1. “This Is My Brain on Chantix,” by Derek de Koff (February 18), about his experience taking the controversial anti-smoking drug, inspired readers to share their own travails with quitting smoking. The major issue debated on nymag.com was whether it was Chantix that caused the worrisome side effects that De Koff described or whether they were unavoidable symptoms of nicotine withdrawal. Nicotine is “a horrible addiction to have,” wrote Ano O. “At least with Chantix, I didn’t find myself suddenly smoking after weeks off the nicotine with no explanation as to how I got the cigarettes. Chantix has probably saved my life, not the inverse.” Another reader added, “If you have ever tried cold-turkey, well, agitation and anxiety are associated with it. I don’t mean to sound sarcastic here, but … I’d much rather have a quick and easy death by means of taking my own life, rather than the long, painful suicide people choose for themselves by continuing with their cigarette habit.” But there were also many who put the blame directly on the drug. “I have no history of suicidal thoughts or depression or mood swings—nothing,” wrote Megan83. “I took Chantix for 5 weeks and I became depressed, irrational, and plain old mean! I would not recommend this to anyone! My fiancé was on it as well and he had a dream during a 5-minute nap that he blew his head off with a shotgun. When he awoke, he felt like he was supposed to kill himself. Thankfully he didn’t.” A commenter who identified himself as a doctor acknowledged the risks of Chantix but said he prescribes it for certain patients because it “is better than anything we have ever had for smoking cessation. Cigarette addiction is so powerful and so nasty people will put up with hallucinations and near-suicidal thoughts.” Some had yet to make up their minds—“Chantix has made me not want to smoke, but if I don’t get my head back soon it will not have been worth it”—and more than one commenter empathized with De Koff’s mental anguish, never mind the cause: “Your ‘Chantix madness’ state describes my everyday living. I had no idea of the profound differences between my view of the world and the view of normal people. Maybe I should give myself a little more slack when I pop off on someone every month or so.”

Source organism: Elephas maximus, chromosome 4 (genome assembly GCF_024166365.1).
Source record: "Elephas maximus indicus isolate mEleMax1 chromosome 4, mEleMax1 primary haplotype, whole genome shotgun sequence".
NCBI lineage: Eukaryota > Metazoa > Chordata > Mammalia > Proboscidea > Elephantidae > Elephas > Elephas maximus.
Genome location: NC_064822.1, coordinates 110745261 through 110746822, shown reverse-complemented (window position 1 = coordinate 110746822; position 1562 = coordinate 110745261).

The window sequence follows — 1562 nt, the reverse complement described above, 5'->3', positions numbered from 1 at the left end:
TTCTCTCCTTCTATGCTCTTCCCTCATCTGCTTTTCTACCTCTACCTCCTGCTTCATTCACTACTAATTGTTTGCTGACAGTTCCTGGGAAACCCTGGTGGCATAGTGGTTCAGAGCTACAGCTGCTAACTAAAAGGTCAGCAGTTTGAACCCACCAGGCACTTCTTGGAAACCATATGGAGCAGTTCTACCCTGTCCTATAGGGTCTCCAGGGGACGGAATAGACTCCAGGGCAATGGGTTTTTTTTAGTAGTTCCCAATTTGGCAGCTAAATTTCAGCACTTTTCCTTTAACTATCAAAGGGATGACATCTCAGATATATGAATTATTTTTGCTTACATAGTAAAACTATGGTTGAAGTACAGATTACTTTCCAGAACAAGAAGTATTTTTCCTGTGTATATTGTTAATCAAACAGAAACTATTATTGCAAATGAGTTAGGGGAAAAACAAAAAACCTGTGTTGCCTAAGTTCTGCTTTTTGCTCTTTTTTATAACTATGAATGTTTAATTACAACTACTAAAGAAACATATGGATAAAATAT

2. One interesting thread that came out of the discussion on nymag.com about “Dead Man’s Float” (February 18), Stephen Rodrick’s story about the hard, fast life of the late hedge-funder Seth Tobias, was whether the magazine should ever write about such sleazy characters. One reader quoted Eleanor Roosevelt: “Great minds discuss ideas; average minds discuss events; small minds discuss people,” while another simply asked, “Aren’t there more interesting things, more useful things, more, let’s be frank, decent material for the magazine to publish?”
3. The reference to Skinny Shakes in “What We’re Eating” in “Strategist 1968” (February 18, 2008), the opening salvo of our 40th anniversary celebrations, triggered this vivid memory from Lynn Hecht Schafran: “In the summer of 1968 I was working at the Museum of Modern Art and pregnant with my first child. I was so enamored of Skinny Shakes that I walked back and forth to Peter Pan in the West Forties every day at lunch to get one, and because I believed that Skinny Shakes were only 88 calories, I forced myself to eat a sandwich as well for the benefit of the imminent baby. The day my son was born my husband even went down to Peter Pan and brought a Skinny Shake to the hospital. And then came the news that it was a fraud; Skinny Shakes were vastly more than 88 calories. Alas, they were delicious.”
Rating the Runway
Last week, readers of nymag.com ranked the looks seen during fall Fashion Week on a scale of most fabulous to most hideous. While the top five changed constantly as votes rolled in, the winning looks were consistently on the dark side; more elegant than risqué. Here, the top five looks as of press time.
2. Jason Wu
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